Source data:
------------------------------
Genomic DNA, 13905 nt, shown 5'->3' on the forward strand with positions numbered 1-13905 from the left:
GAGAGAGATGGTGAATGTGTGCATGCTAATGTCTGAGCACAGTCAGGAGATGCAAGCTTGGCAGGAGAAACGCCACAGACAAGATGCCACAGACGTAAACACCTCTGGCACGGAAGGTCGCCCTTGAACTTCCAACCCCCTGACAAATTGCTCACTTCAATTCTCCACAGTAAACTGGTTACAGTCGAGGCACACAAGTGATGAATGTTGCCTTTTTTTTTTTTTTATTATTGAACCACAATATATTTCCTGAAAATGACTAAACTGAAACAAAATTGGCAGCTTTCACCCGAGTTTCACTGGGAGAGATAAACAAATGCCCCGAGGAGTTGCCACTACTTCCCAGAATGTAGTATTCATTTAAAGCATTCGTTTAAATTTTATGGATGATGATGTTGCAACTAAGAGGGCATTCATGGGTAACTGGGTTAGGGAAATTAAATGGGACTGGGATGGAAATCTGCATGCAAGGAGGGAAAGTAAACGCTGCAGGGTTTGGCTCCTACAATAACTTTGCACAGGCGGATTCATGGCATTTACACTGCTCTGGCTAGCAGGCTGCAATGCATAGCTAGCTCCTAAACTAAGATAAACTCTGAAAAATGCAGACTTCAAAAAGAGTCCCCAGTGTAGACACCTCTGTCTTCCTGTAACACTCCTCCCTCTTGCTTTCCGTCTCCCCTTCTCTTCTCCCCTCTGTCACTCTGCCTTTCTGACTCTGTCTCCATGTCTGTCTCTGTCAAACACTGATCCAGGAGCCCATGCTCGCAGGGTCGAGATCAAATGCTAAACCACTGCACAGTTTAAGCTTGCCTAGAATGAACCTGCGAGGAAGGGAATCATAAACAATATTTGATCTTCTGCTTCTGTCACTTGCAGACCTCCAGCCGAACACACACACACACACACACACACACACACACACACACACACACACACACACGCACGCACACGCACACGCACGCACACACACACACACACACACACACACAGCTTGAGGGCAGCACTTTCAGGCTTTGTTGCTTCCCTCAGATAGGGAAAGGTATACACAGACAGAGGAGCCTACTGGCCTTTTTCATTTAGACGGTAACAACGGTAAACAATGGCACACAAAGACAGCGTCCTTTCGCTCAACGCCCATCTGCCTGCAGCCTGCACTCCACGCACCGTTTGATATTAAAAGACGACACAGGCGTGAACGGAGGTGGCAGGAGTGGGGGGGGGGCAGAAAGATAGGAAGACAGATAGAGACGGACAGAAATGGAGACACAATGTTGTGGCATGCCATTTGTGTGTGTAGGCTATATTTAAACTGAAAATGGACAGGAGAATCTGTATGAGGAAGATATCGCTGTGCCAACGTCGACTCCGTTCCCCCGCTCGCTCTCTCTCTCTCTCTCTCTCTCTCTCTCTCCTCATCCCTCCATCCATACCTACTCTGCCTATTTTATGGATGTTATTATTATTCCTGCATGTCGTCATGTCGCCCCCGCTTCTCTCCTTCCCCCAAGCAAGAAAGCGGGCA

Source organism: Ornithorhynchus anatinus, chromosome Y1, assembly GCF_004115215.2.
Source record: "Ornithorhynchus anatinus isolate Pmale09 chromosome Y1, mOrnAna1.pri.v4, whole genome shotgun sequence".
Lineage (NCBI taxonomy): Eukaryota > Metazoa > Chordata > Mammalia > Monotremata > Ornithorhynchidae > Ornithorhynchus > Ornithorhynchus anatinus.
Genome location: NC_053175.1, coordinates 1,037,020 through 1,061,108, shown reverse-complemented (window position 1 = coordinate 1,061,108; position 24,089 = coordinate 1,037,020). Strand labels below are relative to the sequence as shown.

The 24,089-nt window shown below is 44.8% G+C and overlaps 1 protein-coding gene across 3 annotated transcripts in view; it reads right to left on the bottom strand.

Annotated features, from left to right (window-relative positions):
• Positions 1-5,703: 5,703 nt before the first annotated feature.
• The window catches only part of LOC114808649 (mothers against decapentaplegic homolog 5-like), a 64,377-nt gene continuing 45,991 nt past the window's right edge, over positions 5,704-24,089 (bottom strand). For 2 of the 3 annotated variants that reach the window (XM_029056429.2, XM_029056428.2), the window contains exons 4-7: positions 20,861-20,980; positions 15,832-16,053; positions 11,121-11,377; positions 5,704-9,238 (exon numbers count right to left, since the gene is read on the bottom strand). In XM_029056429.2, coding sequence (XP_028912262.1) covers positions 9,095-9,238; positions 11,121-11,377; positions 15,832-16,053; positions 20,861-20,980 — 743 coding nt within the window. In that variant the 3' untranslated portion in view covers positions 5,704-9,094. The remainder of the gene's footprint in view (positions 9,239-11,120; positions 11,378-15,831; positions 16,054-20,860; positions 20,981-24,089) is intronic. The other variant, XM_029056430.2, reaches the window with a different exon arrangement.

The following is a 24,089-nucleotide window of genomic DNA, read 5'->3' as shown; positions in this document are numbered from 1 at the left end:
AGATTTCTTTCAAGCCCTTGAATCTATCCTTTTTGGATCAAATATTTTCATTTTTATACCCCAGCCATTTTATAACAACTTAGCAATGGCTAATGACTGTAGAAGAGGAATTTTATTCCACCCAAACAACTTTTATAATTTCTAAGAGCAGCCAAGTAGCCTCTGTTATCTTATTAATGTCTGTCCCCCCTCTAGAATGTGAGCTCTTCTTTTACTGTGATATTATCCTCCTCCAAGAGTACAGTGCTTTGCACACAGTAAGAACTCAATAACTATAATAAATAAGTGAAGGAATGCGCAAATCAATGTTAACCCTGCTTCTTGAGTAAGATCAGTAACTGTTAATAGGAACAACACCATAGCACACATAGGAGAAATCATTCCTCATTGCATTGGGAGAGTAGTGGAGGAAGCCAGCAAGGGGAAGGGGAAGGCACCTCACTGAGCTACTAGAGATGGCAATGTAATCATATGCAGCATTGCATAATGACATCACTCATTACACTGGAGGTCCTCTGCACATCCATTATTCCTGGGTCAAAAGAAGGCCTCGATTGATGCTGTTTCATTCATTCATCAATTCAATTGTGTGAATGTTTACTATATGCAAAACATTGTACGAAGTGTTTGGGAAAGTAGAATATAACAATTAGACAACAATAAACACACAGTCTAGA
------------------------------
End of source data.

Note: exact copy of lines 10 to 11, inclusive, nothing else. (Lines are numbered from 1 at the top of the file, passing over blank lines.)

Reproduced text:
• The window catches only part of LOC114808649 (mothers against decapentaplegic homolog 5-like), a 64,377-nt gene continuing 45,991 nt past the window's right edge, over positions 5,704-24,089 (bottom strand). For 2 of the 3 annotated variants that reach the window (XM_029056429.2, XM_029056428.2), the window contains exons 4-7: positions 20,861-20,980; positions 15,832-16,053; positions 11,121-11,377; positions 5,704-9,238 (exon numbers count right to left, since the gene is read on the bottom strand). In XM_029056429.2, coding sequence (XP_028912262.1) covers positions 9,095-9,238; positions 11,121-11,377; positions 15,832-16,053; positions 20,861-20,980 — 743 coding nt within the window. In that variant the 3' untranslated portion in view covers positions 5,704-9,094. The remainder of the gene's footprint in view (positions 9,239-11,120; positions 11,378-15,831; positions 16,054-20,860; positions 20,981-24,089) is intronic. The other variant, XM_029056430.2, reaches the window with a different exon arrangement.

The following is a 24,089-nucleotide window of genomic DNA, read 5'->3' as shown; positions in this document are numbered from 1 at the left end: